The Enigmatic Gloria Knight

Gloria Knight was an artist run Auckland art gallery founded in March 2012 by Elam graduates Francis Till, Juliet Carpenter, Henry Davidson, Oscar Enburg and Henry Babbage (Dryburgh, 2014) and in its almost three years of operation bucked the trend and the organisational structure of artist run galleries and commercial galleries alike, while embracing elements of each. The gallery ran with the collective, nonhierarchical structure of a collaborative in terms of its management, but also worked within the established business leadership model often used in the Auckland gallerist scene; that of a gallery operated by a single compelling leader. Gloria Knight was a fictional persona created to symbolise their collective decisions, to legitimise, and possibly critique, their business and the commercial art industry itself, by taking on the form of their competitors.

The gallery was based  right in the heart of the yachting area in Wynyard Quarter where they successfully as curator Emma Bugden says “staged the familiar tropes of a commercial gallery – restrained white lettering on the door, vase of flowers on the desk, the clean white space” (Bugden, 2016, p.55).  They had multiple shows in this space showing their own as well as other artists work and “fronted a booth at Auckland Art Fair wearing suits, holding technology and looking convincing” (Bugden, 2016, p.55). According to artist, curator and gallerist Emil Dryburgh Gloria Knight “outshone the community of full-time dealers, suckers” (Dryburgh, 2014, emphasis in original).

The artists ran the gallery as a collective but invented their own figurehead; Gloria Knight, who symbolized all their collective decisions like a hive mind for a fictitious queen bee, it was an artist run leaderless structure that had an imaginary leader. In her 1987 article “Freedom and co-ordination”, Mary Parker Follett speaks of leadership and common purpose and I believe her premise applies to Gloria Knight.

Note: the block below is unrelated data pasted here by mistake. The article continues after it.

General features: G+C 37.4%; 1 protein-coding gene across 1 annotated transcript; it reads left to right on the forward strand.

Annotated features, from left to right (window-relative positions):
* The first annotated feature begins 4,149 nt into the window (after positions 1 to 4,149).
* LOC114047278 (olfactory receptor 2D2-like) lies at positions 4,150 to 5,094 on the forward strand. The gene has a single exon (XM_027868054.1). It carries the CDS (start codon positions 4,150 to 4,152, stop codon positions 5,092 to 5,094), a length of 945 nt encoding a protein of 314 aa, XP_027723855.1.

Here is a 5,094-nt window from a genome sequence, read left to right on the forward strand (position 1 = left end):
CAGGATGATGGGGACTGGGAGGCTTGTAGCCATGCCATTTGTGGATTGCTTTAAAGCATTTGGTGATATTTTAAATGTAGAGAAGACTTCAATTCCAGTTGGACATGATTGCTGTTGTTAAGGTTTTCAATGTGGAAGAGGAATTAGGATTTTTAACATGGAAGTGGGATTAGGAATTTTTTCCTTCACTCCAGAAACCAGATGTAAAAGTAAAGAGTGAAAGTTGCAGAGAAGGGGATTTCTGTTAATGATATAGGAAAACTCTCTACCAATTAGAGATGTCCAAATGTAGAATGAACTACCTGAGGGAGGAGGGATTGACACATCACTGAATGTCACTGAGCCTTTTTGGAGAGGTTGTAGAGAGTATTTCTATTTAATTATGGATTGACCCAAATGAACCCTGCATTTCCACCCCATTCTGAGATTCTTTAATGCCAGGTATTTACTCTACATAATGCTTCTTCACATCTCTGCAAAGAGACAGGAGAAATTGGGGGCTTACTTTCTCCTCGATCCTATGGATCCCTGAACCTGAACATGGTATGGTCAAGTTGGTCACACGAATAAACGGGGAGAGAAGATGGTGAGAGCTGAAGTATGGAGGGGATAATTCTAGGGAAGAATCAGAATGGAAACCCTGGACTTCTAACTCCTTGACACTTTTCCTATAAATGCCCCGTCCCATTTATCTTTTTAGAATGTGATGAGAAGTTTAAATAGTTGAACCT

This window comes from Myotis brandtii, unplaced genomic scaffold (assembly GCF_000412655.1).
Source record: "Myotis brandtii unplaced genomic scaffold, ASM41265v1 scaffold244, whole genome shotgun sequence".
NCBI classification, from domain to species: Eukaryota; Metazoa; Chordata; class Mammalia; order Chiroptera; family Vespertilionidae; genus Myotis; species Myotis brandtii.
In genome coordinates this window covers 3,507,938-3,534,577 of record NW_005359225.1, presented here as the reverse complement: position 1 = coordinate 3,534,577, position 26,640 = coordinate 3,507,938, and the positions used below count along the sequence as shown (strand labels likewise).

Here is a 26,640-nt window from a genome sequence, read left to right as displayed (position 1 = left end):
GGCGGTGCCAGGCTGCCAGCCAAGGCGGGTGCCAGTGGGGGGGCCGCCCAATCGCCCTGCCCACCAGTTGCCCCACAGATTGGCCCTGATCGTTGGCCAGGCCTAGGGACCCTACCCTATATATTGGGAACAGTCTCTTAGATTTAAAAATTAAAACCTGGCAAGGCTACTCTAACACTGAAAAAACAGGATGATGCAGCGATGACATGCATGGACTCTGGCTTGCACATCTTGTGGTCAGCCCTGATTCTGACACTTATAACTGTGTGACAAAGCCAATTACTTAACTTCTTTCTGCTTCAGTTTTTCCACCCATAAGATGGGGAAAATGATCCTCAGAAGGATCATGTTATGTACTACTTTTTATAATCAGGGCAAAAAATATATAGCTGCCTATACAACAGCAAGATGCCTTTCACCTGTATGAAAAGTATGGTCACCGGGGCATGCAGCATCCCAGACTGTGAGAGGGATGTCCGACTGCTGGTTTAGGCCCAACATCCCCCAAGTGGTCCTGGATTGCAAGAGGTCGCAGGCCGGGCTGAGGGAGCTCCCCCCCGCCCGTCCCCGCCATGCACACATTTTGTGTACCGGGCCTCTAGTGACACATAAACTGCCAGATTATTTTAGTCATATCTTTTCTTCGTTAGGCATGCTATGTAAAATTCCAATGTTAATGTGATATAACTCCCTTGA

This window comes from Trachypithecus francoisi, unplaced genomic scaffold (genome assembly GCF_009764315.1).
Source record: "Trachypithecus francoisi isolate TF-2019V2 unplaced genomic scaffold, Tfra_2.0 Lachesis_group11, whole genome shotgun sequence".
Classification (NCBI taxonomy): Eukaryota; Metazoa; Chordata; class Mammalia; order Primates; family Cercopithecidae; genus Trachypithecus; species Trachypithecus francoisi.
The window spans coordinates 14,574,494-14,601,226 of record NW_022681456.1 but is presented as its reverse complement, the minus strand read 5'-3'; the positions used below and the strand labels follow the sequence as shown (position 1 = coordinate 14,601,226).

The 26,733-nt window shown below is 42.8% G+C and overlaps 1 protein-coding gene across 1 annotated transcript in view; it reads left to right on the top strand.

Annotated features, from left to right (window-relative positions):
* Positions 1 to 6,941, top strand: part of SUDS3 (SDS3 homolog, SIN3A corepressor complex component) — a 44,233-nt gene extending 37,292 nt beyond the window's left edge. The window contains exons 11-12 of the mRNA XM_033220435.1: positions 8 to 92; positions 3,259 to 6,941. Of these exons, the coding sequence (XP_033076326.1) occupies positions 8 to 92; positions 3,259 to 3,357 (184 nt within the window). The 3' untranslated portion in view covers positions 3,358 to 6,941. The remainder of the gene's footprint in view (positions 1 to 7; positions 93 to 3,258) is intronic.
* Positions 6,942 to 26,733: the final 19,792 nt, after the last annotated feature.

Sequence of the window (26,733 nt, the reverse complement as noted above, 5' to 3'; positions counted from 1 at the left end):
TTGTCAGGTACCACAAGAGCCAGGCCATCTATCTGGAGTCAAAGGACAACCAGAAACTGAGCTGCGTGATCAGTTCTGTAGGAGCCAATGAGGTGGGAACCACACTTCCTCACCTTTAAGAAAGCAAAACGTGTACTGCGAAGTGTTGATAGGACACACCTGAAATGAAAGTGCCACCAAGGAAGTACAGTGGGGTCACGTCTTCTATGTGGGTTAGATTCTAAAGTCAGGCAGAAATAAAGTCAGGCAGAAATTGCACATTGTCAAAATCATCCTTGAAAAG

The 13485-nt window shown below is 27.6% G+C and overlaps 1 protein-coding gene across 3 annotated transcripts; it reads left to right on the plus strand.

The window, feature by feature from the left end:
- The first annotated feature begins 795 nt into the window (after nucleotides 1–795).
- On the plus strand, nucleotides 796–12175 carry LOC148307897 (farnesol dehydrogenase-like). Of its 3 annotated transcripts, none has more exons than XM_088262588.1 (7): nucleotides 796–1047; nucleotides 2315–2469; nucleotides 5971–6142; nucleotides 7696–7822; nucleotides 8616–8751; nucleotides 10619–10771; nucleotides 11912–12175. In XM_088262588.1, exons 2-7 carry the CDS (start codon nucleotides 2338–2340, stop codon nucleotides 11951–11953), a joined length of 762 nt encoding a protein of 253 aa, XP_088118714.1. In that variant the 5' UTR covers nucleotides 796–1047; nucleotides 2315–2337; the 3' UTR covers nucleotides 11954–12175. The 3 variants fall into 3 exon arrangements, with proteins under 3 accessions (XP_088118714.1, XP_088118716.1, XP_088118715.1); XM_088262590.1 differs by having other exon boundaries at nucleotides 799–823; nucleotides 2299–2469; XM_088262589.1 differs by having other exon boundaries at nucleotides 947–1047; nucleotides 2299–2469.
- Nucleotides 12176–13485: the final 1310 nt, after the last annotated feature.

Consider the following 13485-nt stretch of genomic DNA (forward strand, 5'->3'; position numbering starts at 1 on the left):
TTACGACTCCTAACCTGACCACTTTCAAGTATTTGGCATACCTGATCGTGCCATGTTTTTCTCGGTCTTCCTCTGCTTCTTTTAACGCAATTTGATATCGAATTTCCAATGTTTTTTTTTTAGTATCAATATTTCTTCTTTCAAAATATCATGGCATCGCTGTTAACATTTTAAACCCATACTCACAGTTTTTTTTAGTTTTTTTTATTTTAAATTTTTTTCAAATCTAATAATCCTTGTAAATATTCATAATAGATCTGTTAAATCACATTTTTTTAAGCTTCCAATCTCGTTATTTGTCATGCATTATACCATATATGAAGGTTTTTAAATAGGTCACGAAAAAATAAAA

Leader and followers are both following the invisible leader – the common purpose … While leadership depends on depth of conviction and the power coming therefrom, there must also be the ability to share that conviction with others, the ability to make that purpose articulate. And then that common purpose becomes the leader.  (Follett, 1949/1987, p. 55)

Literally. The common purpose of Till, Carpenter, Davidson, Enburg and Babbage became the invisible leader, the enigmatic Gloria Knight. The persona of Gloria was even the subject of a show in 2013 titled WERK where the gallery was laid out as if it was Gloria’s own bland hotel-like house, devoid of any true personal character or idiosyncrasy, just the remnants of an unknown body; “somebody has slept in the lefthand side of a double bed, and left a used towel on the settee. There appears to be a woman’s hair on the pillow, and no evidence of anyone else” (Hurrell, 2013).

I approached, Juliet Carpenter for more information, the 24 year old artist is currently on a residency in Beijing but we arranged a video interview to discuss the gallery.

However, all the information for this article had to be gleaned from the debris of what was left after the gallery and its website was shut down, as despite her initial keenness Carpenter dropped out of communication.

Annoying as this was at the time, in reflection this absence of face to face communication characterized the very nature of Gloria Knight and her inventors in relation to her. There wasn’t any kind of straight interview, blog, inside scoop or clarifying text written by the collective about either their management process, their experience or motivations, bar a few enigmatic statements made by Till and Davidson to Bugden by email for her 2016 text “Hybrid practices – Artist run spaces and money”. This lack of information has contributed to their success or at least worked in their favour, not only in the type of press they received; articles written by friends and peers are likely to be complimentary, but also the absence of information leaves a blank for the outsider to project into, just like Gloria Knight’s personality in Werk; a blank space to be filled.